My term ends on December 31 and I have taken a decision to finally step down, hang up my boots. The Delhi government wanted me to stay on for another three months to see that phase three is approved and takes off. But I regret that I will not be able to continue for three months. I have been here for 13 years and I don't think any project of this type has had an executive for so long.

Sweta Dutta: Have you thought of a successor?

My succession plan is to be decided by the Delhi government. The posting of the managing director is the prerogative of the state government and the posting of the chairman is the prerogative of the Government of India. So the state government has to decide on my successor. A second level of team is available within the metro?seven functional directors, any one of them can easily step into my shoes. They are more competent than anyone in the country. If I am given a chance to nominate, I will nominate one of them. Instead of a rank outsider, who doesn't know the system; it is better that somebody who is already well-versed in the work is given the responsibility.

Coomi Kapoor: It is a common problem that in any construction project, the budgets always overrun and deadlines are never met. How did you overcome those problems?

There are several reasons but I will talk of a few points. The working culture of Delhi Metro is very different and has some unique values that we cultivate and instill in everyone. The most important thing is a sense of social accountability. We think we are here to serve the people, not to take our salary and walk away. If you ask me, my salary is not even one-thirtieth of the salary that I can command in the market.

Sweta Dutta: The Reliance-led airport metro line is a PPP. For phase III, the government is asking you to look at the PPP model for all the lines. Do you think the PPP model will work for Delhi Metro and do you think something went wrong with the airport line because of this?

A PPP model has never succeeded anywhere in the world. Some countries had experimented with it, particularly Malaysia. They had two metro systems in Kuala Lumpur by private parties. After five-six years, both the private parties declared bankruptcy and the government had to take over. Once a metro system is established, you can't wind it up, so when the company wraps up, all the liabilities have to be taken on by the government. In India, we started this in three regions. Mumbai line number one was awarded almost four years ago and today, not even 50% of the work has been completed. They are facing a lot of hurdles and in the process, the cost has gone up by at least by 50%. It will take another one and a half to two years for completion. How are they going to make it viable? In Hyderabad, it took them almost three-and-a-half years to get the first concessionaire, Maytas, which then flopped. Now they have got L&T, which is a very dependable, reliable party, but L&T will suffer in the process, according to me. The third was Delhi Metro itself. Our PPP model is for the airport line because on this line we could have a ticket fare that is almost ten times the normal fare. An air traveller is prepared to pay Rs 150-200 for the journey, for which otherwise he has to pay Rs 400 by taxi. Even here, we failed the country?this line did not open in time for the Commonwealth Games.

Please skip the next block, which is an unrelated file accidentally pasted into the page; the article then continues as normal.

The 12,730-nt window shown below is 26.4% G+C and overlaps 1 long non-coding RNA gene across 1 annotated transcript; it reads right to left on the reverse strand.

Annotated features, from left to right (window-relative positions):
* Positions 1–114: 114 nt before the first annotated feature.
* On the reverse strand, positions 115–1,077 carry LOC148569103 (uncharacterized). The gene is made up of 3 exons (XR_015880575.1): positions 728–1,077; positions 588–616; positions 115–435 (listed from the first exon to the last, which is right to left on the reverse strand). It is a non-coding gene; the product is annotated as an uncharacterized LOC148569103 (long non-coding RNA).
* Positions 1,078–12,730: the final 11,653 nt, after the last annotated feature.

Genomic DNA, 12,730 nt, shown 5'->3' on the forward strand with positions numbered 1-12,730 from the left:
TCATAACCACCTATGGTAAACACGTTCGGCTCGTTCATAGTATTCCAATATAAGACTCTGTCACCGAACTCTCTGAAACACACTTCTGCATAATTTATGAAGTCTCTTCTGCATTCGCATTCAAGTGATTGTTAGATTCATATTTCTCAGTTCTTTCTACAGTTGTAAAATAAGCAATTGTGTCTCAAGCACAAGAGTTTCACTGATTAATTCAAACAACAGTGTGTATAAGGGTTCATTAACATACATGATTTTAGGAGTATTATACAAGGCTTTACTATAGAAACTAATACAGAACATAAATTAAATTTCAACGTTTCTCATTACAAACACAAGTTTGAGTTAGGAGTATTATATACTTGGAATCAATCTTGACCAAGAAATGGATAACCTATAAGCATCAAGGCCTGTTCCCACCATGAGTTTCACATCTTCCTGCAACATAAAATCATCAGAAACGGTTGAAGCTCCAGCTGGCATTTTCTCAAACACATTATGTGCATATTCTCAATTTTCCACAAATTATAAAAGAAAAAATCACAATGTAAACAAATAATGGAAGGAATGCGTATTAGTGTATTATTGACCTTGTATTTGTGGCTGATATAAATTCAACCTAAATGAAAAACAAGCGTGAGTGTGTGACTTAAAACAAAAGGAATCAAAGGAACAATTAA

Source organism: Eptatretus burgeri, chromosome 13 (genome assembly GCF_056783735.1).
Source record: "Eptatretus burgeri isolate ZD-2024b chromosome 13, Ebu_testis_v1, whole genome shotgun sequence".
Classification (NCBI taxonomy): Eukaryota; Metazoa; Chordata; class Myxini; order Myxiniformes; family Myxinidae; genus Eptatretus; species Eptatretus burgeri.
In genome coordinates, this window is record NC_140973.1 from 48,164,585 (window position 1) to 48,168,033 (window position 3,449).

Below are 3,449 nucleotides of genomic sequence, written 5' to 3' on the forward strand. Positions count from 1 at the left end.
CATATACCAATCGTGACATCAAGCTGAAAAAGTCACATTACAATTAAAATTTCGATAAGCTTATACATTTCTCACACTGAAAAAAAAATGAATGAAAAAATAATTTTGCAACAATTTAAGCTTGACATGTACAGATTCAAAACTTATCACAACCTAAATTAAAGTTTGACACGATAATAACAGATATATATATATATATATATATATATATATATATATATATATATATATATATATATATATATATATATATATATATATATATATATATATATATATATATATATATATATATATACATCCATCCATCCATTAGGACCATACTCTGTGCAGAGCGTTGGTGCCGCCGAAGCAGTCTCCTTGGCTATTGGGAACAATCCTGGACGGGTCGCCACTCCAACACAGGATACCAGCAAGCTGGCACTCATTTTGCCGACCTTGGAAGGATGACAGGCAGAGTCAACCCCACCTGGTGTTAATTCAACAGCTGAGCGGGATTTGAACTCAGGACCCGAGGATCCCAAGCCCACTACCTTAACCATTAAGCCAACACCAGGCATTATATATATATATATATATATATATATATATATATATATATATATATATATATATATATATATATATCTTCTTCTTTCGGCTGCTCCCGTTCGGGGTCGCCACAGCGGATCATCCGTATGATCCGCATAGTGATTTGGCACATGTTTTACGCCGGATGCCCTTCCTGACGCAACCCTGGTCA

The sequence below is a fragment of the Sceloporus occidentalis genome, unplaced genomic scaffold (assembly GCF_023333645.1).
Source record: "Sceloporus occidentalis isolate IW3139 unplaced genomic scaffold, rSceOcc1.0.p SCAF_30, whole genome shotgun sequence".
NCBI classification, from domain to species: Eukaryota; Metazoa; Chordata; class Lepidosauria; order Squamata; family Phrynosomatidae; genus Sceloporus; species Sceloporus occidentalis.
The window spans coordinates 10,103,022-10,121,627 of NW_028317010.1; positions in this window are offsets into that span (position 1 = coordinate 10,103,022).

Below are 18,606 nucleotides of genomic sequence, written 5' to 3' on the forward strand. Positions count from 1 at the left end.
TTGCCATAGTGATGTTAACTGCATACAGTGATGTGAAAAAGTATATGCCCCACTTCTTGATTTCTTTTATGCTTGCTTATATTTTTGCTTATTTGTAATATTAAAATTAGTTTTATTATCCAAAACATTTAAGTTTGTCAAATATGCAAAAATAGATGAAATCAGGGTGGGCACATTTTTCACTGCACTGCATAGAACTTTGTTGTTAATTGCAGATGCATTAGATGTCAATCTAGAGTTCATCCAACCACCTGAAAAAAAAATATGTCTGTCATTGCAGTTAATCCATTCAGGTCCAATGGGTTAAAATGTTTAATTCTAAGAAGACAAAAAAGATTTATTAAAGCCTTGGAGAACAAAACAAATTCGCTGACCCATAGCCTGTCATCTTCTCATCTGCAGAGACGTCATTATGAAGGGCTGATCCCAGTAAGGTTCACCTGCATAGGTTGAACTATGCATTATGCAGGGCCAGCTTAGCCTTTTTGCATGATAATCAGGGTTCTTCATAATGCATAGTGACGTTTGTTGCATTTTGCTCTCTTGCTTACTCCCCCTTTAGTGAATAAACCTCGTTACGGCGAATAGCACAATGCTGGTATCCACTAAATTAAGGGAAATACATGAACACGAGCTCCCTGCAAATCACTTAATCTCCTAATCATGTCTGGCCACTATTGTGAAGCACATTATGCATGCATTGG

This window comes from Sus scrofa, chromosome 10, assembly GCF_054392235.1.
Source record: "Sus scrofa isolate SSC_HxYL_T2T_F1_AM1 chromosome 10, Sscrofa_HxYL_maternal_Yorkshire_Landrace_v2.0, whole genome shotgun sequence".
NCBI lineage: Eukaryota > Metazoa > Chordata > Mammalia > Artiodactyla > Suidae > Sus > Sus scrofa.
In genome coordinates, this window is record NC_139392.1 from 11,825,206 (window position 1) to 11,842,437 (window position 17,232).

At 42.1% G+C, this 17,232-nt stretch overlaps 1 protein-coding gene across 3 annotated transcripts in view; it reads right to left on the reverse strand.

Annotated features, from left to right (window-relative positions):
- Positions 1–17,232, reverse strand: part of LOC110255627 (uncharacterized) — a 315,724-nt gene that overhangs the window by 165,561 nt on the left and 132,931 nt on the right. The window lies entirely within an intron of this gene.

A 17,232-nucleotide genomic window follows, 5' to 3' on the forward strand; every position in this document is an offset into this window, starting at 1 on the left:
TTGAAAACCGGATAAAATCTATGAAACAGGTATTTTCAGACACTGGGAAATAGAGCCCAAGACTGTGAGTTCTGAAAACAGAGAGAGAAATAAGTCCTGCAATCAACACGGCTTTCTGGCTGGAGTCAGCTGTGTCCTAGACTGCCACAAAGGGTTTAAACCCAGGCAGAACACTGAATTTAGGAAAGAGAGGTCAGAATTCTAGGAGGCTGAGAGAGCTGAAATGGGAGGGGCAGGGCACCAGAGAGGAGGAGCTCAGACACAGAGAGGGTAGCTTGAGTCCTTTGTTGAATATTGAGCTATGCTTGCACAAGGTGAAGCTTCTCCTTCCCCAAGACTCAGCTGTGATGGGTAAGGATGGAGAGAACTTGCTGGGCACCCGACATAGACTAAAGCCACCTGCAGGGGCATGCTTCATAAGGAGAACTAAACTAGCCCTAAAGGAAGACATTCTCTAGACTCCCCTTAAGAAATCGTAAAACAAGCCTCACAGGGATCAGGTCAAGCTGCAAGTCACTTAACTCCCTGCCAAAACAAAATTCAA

Sunil Jain: When will the airport line open? Are there any cost over runs there?

It is nearly ready. There have been cost overruns?and they are paying a heavy price. For the first one-and-a-half months of delay, they have to pay Delhi Metro Rs 37.5 lakh a day. After that period, they have to pay Rs 75 lakh a day as penalty to us. They did not pay but we encashed the bank guarantee and got the money. It is not a very happy thing. It happened because they don't have the expertise, they don't have the wherewithal for the construction of a metro. For Delhi Metro, we engaged people with the know-how to help us. We didn't have the knowledge to start with. Initially, we had to engage international consultants. Reliance did not do any of those things, so the problems started.

Rakesh Sinha: You said that your term ends on December 31. Would you be open to the idea of any other assignment after that?

I wear two hats. I am the president of the Foundation of Restoration of National Values. It is an NGO committed to eradicating corruption in the country, bringing change and good governance to the country. I may continue with that work.

Sanjeeb Mukherjee: You said that the operating profit you are making is being used to finance the loan that you have taken. Will DMRC be listed on the stock exchange and then be run as a corporation ?